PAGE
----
The Sunday Mail
A United States medical equipment manufacturing company, Waters Corp, has donated US$500 000 worth of medical research equipment.
The equipment will advance local studies in medical marijuana as well as conduct quality assurance tests on drugs imported or manufactured locally.
The donation, which was received recently, has been made to the University of Zimbabwe’s international pharmacology specialty laboratory located at the Medicine Control Authority of Zimbabwe’s premises, the only one of its kind in the country.
This development is expected to save the country millions of dollars that was being used previously by sending drug samples to South Africa and India for procedural tests.
Now, local drug manufacturers will be able to conduct such tests locally. These tests are compulsory and aim to determine whether drugs match intentional standards and are the right concentration, before they are released to the public.
The Minister of Health and Child Care, Dr Obadiah Moyo, confirmed the donation but said his ministry will release more information when the equipment is officially commissioned.
“I will have to be there and see it and we will invite you guys (the media) to come and cover the event. I will speak about it then,” he said.
Waters Corp, which is a leading company in the US, has donated the equipment with the hope that as Zimbabwe grows its medical marijuana industry, it will acquire such equipment from them.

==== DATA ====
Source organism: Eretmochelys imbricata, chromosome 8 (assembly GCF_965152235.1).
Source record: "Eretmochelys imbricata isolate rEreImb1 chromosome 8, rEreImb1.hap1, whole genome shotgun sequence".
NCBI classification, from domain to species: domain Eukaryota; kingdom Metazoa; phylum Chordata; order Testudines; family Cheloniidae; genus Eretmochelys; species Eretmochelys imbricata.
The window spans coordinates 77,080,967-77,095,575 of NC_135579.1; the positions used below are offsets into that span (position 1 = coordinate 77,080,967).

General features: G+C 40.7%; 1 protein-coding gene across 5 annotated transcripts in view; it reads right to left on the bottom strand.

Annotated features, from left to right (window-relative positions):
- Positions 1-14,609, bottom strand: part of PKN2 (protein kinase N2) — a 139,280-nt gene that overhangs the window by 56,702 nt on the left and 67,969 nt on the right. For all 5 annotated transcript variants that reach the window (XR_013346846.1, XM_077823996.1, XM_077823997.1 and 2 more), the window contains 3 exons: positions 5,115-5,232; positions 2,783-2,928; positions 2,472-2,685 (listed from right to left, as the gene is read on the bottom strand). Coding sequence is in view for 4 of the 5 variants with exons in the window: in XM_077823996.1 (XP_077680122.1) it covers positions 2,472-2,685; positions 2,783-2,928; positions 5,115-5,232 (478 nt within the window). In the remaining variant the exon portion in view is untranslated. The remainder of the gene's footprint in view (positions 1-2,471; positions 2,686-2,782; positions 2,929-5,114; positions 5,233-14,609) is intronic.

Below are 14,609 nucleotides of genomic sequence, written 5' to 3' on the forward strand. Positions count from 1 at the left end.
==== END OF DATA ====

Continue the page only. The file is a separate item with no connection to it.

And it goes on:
Mrs Faithful Chingombe, a UZ clinical trials research centre laboratory supervisor, said the equipment will be available for use to all pharmaceutical companies, scientists and institutions of higher learning for a fee.
“This will benefit the whole country, we are a research-based institution and medical research benefits the country. All postgraduate students, other institutions will be able to access this equipment at a fee of course because it will need to be maintained. It is immovable so they will all be able to access it here.
“The equipment will support clinical drug trials including the emerging use of medicinal cannabis as well as conduct studies for the local pharmaceutical industries,” she said.
The equipment will boost the capacity of Zimbabwean pharmaceutical industries to produce medicines locally by carrying out studies to determine the quality of drugs.
The newly equipped laboratory will be able to perform quality surveillance of anti-retroviral (ARV’s), anti-TB and anti-malarial drugs. Testing of such drugs is to ensure that drugs imported or donated to the country are not harmful.
It will also measure toxicity and has increased sensitivity that can even determine the type of ARV’s used by a person through tests done on hair samples.
Waters Corp was wooed by Health Galaxy Park, a health-sector investment vehicle created by technocrats from the University of Zimbabwe.
It came on board together with other 18 big American corporates who are dangling US$400 million in investment commitments to Zimbabwe. The firms have since initiated regulation formalities with Harare.
One of the firms, Stanley Brothers Biotech Inc., a medical marijuana products manufacturer, is eager to invest in medical marijuana production in Zimbabwe.